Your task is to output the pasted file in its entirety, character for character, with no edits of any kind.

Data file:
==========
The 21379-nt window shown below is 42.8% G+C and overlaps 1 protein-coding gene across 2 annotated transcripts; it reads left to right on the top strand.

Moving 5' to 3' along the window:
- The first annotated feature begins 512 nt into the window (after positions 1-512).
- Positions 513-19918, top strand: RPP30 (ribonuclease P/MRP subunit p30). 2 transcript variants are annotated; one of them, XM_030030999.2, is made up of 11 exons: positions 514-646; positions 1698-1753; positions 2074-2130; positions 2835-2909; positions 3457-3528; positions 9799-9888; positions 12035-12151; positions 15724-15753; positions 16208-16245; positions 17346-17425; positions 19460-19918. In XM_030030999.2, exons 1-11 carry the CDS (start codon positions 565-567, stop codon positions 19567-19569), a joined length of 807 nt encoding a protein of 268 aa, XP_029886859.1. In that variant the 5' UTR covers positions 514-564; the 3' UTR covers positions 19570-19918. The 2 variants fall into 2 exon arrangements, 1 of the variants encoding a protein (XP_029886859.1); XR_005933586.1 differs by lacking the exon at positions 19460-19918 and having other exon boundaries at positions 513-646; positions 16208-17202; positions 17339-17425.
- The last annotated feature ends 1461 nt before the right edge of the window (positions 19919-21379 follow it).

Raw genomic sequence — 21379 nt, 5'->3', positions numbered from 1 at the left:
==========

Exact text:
The 21379-nt window shown below is 42.8% G+C and overlaps 1 protein-coding gene across 2 annotated transcripts; it reads left to right on the top strand.

Moving 5' to 3' along the window:
- The first annotated feature begins 512 nt into the window (after positions 1-512).
- Positions 513-19918, top strand: RPP30 (ribonuclease P/MRP subunit p30). 2 transcript variants are annotated; one of them, XM_030030999.2, is made up of 11 exons: positions 514-646; positions 1698-1753; positions 2074-2130; positions 2835-2909; positions 3457-3528; positions 9799-9888; positions 12035-12151; positions 15724-15753; positions 16208-16245; positions 17346-17425; positions 19460-19918. In XM_030030999.2, exons 1-11 carry the CDS (start codon positions 565-567, stop codon positions 19567-19569), a joined length of 807 nt encoding a protein of 268 aa, XP_029886859.1. In that variant the 5' UTR covers positions 514-564; the 3' UTR covers positions 19570-19918. The 2 variants fall into 2 exon arrangements, 1 of the variants encoding a protein (XP_029886859.1); XR_005933586.1 differs by lacking the exon at positions 19460-19918 and having other exon boundaries at positions 513-646; positions 16208-17202; positions 17339-17425.
- The last annotated feature ends 1461 nt before the right edge of the window (positions 19919-21379 follow it).

Raw genomic sequence — 21379 nt, 5'->3', positions numbered from 1 at the left: